Basically all of us have seen a movie or television program where we saw someone working on a big report and all of a sudden their computer crashes. And, because they did not backup their data, they lost all of that hard work that they did on the project. Understandably, it seems like a nightmare. Yet, here’s the deal, in “the real world” that happens more than it should and it’s because people do not cultivate a viable backup plan.

If you’re someone who doesn’t really make it a habit of doing so and you’re looking for some solid reasons why you should start, we have five good ones right here; ones that will hopefully provide you with the “reality check” that you need:

Files tend to get deleted. If you are someone who has files that are shared among several people, you definitely need to have a backup plan because what you might think needs to kept, might be the very thing that someone else thinks is no longer relevant and once files are deleted, more times than not, they cannot be retrieved.

Viruses. Viruses are mean and evil things that come onto our computer systems, oftentimes without any warning or (full) explanation. Although most people know to put a virus protection program onto their computer, based on the kind that you use, there are still moments when your computer (or staff computers) could be vulnerable to an attack. When this happens, not only can you lose your data, but it could cause your entire computer to require rebuilding.

What you may be using could malfunction. If you’ve been keeping certain forms of data on things like CDs, DVDs, DVRs or backup drives, while that’s certainly better than doing nothing at all, the challenge is that those things can break, get lost or even become corrupted. When that happens, it’s like you never had the data to begin with and that can pose a lot of problems.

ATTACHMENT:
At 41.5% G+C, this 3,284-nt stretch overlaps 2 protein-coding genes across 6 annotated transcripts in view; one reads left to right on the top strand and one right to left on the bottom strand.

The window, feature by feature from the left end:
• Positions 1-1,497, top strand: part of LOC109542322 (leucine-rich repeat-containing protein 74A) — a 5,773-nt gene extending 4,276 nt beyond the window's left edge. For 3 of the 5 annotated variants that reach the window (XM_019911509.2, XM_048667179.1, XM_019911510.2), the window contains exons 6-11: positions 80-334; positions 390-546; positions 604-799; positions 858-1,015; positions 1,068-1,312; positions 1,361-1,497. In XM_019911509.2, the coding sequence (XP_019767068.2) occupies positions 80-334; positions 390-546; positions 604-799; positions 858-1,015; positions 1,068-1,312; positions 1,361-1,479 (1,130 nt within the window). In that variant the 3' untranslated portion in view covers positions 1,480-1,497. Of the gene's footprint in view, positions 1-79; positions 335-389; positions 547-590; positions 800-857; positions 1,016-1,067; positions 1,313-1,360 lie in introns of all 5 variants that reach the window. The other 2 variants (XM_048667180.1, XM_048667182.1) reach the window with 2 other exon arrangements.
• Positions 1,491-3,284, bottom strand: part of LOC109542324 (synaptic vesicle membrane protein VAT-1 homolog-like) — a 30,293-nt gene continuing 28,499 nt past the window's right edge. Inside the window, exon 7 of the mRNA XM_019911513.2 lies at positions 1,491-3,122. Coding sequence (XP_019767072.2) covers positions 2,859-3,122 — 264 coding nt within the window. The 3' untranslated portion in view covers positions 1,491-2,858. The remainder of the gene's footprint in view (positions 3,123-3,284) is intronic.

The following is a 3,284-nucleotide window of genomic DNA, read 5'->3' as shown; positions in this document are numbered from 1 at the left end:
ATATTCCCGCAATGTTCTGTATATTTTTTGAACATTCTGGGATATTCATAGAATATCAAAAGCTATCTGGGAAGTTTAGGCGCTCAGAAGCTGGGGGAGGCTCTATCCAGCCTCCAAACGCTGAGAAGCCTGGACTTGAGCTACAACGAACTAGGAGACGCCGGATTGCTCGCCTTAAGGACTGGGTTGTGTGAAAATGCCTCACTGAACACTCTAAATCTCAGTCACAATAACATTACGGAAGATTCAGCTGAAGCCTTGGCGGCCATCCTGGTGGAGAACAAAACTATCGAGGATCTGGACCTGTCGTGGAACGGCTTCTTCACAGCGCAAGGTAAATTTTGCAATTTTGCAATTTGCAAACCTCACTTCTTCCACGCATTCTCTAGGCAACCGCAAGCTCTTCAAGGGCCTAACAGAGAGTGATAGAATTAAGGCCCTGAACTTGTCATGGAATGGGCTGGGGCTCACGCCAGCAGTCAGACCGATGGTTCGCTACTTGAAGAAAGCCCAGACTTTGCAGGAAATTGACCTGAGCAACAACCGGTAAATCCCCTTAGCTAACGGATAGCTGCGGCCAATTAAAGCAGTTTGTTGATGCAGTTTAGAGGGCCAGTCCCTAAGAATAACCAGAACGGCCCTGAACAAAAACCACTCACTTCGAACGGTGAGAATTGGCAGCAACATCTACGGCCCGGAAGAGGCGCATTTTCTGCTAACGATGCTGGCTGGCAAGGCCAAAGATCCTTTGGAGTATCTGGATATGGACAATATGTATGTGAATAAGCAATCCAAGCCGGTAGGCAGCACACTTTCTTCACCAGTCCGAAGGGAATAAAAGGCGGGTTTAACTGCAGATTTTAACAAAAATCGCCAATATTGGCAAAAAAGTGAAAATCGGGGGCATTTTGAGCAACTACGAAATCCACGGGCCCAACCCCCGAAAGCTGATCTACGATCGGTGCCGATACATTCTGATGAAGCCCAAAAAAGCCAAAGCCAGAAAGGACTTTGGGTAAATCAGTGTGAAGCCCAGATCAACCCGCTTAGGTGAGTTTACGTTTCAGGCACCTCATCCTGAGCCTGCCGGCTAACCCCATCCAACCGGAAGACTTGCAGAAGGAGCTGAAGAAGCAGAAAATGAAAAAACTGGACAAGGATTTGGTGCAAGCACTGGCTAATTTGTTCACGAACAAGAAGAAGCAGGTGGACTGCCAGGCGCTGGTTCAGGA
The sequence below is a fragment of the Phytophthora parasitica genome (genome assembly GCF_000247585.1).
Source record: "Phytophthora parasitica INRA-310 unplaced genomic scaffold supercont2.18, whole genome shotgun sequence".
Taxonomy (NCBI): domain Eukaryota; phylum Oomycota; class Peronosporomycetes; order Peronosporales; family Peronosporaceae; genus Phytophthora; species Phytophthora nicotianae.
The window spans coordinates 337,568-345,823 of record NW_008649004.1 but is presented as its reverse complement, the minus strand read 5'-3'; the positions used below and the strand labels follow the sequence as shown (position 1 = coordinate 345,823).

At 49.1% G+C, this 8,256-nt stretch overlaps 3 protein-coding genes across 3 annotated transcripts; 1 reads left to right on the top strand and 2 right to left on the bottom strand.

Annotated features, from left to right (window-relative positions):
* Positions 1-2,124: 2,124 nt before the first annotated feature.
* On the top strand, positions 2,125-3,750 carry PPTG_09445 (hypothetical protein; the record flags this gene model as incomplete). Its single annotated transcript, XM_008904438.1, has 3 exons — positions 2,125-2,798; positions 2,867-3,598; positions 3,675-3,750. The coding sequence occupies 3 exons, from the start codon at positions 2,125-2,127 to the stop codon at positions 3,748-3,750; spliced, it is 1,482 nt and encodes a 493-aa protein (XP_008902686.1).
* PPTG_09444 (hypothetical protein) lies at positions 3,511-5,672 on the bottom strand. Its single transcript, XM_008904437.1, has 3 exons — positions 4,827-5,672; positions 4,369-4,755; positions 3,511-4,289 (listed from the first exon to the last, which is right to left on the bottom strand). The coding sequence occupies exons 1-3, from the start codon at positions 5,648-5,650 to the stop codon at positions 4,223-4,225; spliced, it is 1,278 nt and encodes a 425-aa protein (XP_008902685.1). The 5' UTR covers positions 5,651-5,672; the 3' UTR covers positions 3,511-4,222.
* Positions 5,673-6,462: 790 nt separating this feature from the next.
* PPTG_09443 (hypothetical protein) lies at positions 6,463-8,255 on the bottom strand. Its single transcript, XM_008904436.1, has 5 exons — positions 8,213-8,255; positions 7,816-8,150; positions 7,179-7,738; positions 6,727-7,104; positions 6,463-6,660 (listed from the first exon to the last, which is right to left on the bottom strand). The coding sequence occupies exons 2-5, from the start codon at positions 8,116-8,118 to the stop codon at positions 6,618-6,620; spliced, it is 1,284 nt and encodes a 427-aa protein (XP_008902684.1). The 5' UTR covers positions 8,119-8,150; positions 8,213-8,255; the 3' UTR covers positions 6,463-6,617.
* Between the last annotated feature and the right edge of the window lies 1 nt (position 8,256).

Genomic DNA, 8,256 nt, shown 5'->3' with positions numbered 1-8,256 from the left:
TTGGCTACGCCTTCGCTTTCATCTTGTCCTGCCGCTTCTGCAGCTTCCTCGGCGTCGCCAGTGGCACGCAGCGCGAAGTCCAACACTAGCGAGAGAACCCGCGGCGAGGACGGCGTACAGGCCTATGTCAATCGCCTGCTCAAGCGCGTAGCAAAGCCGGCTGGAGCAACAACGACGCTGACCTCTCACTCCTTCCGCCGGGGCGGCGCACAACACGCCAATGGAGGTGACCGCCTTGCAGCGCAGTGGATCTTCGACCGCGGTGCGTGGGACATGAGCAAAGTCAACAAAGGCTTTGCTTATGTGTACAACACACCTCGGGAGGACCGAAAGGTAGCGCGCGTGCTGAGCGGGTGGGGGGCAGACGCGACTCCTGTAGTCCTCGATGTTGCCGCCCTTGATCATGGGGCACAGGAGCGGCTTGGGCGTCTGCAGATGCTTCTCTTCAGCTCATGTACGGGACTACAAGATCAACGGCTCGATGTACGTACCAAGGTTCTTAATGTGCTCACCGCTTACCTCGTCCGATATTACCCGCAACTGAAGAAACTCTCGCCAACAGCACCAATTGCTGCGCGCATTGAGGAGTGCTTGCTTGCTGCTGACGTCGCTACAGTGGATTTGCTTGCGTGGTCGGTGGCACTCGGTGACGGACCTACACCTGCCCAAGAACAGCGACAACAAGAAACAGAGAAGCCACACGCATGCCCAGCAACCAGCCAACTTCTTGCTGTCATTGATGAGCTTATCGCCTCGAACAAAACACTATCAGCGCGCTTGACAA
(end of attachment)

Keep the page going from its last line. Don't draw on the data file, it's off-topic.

Certain backups cannot be restored. More and more people are using cloud storage for backing up their data. If you’ve read an online backup review or two in one of your favorite tech magazines on the subject matter, then you might have come across the information that stated that almost 35 percent of businesses do not test their backup systems on a regular basis. What’s even more startling is that when over 77 percent of them made the attempt to try and retrieve all of their information, it couldn’t be fully recovered.

Power outages. There are plenty of articles out there that say it can be beneficial to leave your computers in “hibernation mode” when you’re done for the day (rather than turning them completely off). Here’s the potential risk, though: What if something happens that results in a power outage? Then what? Well, definitely one of the biggest problems is that it has the potential to damage your hard drive beyond compare. If there’s one thing that you certainly can’t control, it’s the weather or what happens to your equipment once you leave it, so if none of the other reasons convinced you to back up your data, hopefully this one definitely did.

Photo credit: edtatschsupport.com

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